Falling uncertainty and gridlock. These are the twin political forces we think are likely to help lift stocks over the period ahead—not just in the US, with midterms splitting Congressional control by the slimmest of margins, but across the developed world. In countries with divided coalition governments, like Sweden and Germany, this is probably self-evident. But in nations with—on paper—single-party governments with strong majorities, it is stealthier. Case in point: the UK, where political uncertainty is down bigtime after two leadership changes this fall. That has helped UK stocks jump more than 18% since late September, beating the MSCI World Index by several percentage points over this stretch.[i] Now the secondary tailwind—gridlock—is taking shape, as divisions within the ruling Conservative Party become clear to all.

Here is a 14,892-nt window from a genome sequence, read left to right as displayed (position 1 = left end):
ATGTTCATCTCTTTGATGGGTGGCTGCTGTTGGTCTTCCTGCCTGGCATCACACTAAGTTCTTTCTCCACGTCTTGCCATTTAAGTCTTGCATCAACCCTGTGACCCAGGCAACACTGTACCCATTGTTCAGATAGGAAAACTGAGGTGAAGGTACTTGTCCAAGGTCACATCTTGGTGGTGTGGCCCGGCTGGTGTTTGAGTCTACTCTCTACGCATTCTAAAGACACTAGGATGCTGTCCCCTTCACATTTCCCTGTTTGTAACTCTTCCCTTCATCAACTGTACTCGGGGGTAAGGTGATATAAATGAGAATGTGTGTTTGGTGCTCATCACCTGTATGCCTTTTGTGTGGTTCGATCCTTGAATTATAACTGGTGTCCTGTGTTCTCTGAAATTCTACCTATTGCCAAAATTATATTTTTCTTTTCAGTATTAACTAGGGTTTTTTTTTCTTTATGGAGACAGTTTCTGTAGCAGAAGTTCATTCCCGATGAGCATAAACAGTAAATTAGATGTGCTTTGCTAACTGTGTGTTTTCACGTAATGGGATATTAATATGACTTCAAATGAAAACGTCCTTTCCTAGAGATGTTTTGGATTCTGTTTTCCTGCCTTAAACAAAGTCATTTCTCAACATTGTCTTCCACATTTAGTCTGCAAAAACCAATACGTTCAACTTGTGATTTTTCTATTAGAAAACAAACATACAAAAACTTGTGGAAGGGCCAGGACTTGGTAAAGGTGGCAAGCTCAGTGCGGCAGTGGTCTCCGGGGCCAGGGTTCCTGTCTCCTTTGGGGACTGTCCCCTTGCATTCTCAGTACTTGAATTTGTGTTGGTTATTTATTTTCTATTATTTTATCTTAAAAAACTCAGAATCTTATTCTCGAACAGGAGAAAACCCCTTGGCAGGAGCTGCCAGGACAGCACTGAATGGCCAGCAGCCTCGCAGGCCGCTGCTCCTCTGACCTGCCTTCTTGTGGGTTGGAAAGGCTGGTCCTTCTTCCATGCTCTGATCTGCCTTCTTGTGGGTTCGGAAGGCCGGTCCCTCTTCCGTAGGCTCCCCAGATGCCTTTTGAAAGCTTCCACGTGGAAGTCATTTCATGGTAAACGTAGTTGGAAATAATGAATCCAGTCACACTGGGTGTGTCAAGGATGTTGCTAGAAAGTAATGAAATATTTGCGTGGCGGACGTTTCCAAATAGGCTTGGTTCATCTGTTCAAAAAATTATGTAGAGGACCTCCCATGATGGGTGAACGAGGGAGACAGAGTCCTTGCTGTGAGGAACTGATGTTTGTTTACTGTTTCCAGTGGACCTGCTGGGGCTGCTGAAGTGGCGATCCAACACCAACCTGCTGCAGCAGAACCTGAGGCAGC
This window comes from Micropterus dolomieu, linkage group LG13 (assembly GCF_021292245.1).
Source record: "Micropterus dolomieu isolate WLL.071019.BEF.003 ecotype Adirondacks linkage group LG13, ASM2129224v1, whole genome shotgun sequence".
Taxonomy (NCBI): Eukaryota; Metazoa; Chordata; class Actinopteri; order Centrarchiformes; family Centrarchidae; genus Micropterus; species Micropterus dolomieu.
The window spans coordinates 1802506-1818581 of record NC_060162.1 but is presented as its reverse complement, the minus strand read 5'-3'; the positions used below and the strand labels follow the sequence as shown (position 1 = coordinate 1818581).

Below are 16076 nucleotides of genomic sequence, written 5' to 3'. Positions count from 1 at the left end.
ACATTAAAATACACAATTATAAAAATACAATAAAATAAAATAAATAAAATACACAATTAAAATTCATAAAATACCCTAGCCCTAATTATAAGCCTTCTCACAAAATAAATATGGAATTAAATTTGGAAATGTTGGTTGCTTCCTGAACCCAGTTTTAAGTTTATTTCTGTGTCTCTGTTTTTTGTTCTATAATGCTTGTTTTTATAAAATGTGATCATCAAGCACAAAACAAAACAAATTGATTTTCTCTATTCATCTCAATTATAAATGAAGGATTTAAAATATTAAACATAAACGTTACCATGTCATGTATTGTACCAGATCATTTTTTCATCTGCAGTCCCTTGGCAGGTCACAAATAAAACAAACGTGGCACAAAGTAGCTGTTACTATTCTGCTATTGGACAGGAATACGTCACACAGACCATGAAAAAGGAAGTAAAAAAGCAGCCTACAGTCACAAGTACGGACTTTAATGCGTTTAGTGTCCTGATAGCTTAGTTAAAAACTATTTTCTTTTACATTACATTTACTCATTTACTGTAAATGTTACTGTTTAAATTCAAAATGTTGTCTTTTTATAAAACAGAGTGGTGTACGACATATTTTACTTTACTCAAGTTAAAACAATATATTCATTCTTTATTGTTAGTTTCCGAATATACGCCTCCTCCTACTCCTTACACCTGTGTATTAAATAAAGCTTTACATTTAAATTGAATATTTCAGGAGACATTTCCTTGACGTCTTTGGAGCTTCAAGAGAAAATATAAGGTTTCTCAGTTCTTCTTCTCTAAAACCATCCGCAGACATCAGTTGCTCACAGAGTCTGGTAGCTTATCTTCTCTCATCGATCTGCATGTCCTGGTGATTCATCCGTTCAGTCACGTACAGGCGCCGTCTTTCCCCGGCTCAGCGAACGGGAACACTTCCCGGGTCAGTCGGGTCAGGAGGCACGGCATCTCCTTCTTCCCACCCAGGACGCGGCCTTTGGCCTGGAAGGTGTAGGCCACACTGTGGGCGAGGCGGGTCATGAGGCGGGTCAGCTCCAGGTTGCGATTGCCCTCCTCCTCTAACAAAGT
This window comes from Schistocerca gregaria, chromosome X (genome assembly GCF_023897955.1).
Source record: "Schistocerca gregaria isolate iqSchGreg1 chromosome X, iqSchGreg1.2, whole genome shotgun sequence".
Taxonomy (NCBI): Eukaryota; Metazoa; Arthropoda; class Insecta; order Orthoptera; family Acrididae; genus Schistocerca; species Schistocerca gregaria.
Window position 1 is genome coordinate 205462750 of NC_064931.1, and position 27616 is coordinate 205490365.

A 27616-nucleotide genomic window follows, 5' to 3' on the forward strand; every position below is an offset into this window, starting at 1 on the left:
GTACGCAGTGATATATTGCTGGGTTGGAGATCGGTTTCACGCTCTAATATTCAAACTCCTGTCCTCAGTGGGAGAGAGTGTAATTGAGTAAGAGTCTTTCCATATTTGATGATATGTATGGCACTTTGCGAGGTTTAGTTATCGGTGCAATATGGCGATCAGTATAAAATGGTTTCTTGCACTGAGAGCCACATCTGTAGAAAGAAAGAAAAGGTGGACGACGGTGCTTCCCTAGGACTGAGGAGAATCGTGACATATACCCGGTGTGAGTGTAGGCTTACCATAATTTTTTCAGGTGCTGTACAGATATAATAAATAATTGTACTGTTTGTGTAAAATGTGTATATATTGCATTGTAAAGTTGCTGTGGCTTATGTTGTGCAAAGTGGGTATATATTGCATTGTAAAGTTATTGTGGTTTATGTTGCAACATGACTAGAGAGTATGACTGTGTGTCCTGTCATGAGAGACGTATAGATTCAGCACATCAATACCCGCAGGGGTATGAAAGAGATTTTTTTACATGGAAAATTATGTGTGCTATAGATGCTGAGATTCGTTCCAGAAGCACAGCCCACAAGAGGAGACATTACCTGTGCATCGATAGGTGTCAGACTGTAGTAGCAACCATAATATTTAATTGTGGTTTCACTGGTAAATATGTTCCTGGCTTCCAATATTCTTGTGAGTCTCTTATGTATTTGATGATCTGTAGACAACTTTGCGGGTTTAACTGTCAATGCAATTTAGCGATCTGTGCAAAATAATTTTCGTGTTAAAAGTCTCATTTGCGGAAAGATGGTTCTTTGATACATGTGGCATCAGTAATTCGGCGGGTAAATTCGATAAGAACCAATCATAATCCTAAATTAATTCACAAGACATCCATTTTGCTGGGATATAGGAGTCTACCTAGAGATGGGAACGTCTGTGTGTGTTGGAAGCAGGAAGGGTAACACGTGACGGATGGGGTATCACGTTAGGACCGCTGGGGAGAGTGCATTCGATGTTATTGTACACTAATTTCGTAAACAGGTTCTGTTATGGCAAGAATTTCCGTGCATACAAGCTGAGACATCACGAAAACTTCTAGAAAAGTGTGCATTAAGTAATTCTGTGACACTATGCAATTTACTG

The internal strife, as ever, centers on two fronts: fiscal policy and—sigh—Brexit. Starting with the latter, over the weekend, the ever-reliable unnamed senior government sources told The Sunday Times that the UK would embark on a path to sign a Swiss-style deal with the EU within the next decade. For those unfamiliar with the intricacies of EU treaties—and if that is you, we envy you—this would entail the UK having free access to the EU’s single market. But, in exchange, it would have to sign on to all EU laws and regulations, including basically all the things the British people voted to get away from when they chose Brexit in 2016. As you might imagine, this did not sit well with a lot of people, including many in the current cabinet and the Conservative Party in general. Prime Minister Rishi Sunak leapt to damage control, vowing this wasn’t under consideration, while Chancellor of the Exchequer Jeremy Hunt said that, while he will seek freer trade with the EU, it won’t include signing on to the bloc’s diktats. Other cabinet ministers and government spokespeople joined the fray, declaring the report categorically untrue.
Editors’ Note: MarketMinder favors no politician nor any political party, assessing developments solely for their potential market and economic impact.